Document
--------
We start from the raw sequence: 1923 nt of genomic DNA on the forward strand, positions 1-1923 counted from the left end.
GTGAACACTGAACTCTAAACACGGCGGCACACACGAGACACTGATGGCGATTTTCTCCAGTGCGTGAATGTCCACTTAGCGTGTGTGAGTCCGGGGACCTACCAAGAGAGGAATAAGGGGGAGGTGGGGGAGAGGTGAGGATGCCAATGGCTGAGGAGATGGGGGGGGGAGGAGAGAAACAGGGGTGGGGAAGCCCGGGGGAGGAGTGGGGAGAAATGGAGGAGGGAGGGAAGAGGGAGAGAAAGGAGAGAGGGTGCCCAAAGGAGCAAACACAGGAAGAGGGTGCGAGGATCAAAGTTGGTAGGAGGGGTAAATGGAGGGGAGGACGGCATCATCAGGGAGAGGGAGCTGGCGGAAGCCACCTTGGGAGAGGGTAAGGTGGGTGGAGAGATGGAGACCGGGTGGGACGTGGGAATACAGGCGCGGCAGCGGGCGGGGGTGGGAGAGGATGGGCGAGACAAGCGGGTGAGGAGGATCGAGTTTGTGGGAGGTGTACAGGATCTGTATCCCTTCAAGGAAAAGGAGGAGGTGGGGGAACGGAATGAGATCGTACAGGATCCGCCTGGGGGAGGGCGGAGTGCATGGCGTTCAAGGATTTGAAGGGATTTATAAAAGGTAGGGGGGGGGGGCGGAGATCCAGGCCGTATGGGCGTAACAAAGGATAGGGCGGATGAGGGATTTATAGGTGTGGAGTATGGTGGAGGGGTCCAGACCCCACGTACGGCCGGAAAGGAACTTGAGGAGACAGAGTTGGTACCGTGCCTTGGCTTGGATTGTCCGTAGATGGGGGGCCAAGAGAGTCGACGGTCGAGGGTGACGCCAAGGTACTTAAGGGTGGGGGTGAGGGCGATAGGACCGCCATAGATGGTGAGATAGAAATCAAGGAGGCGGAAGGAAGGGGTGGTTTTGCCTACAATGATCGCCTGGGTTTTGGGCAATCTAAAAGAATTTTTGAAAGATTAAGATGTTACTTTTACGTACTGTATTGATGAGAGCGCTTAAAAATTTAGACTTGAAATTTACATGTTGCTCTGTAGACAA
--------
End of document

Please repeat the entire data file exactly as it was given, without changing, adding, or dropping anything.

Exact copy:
We start from the raw sequence: 1923 nt of genomic DNA on the forward strand, positions 1-1923 counted from the left end.
GTGAACACTGAACTCTAAACACGGCGGCACACACGAGACACTGATGGCGATTTTCTCCAGTGCGTGAATGTCCACTTAGCGTGTGTGAGTCCGGGGACCTACCAAGAGAGGAATAAGGGGGAGGTGGGGGAGAGGTGAGGATGCCAATGGCTGAGGAGATGGGGGGGGGAGGAGAGAAACAGGGGTGGGGAAGCCCGGGGGAGGAGTGGGGAGAAATGGAGGAGGGAGGGAAGAGGGAGAGAAAGGAGAGAGGGTGCCCAAAGGAGCAAACACAGGAAGAGGGTGCGAGGATCAAAGTTGGTAGGAGGGGTAAATGGAGGGGAGGACGGCATCATCAGGGAGAGGGAGCTGGCGGAAGCCACCTTGGGAGAGGGTAAGGTGGGTGGAGAGATGGAGACCGGGTGGGACGTGGGAATACAGGCGCGGCAGCGGGCGGGGGTGGGAGAGGATGGGCGAGACAAGCGGGTGAGGAGGATCGAGTTTGTGGGAGGTGTACAGGATCTGTATCCCTTCAAGGAAAAGGAGGAGGTGGGGGAACGGAATGAGATCGTACAGGATCCGCCTGGGGGAGGGCGGAGTGCATGGCGTTCAAGGATTTGAAGGGATTTATAAAAGGTAGGGGGGGGGGGCGGAGATCCAGGCCGTATGGGCGTAACAAAGGATAGGGCGGATGAGGGATTTATAGGTGTGGAGTATGGTGGAGGGGTCCAGACCCCACGTACGGCCGGAAAGGAACTTGAGGAGACAGAGTTGGTACCGTGCCTTGGCTTGGATTGTCCGTAGATGGGGGGCCAAGAGAGTCGACGGTCGAGGGTGACGCCAAGGTACTTAAGGGTGGGGGTGAGGGCGATAGGACCGCCATAGATGGTGAGATAGAAATCAAGGAGGCGGAAGGAAGGGGTGGTTTTGCCTACAATGATCGCCTGGGTTTTGGGCAATCTAAAAGAATTTTTGAAAGATTAAGATGTTACTTTTACGTACTGTATTGATGAGAGCGCTTAAAAATTTAGACTTGAAATTTACATGTTGCTCTGTAGACAA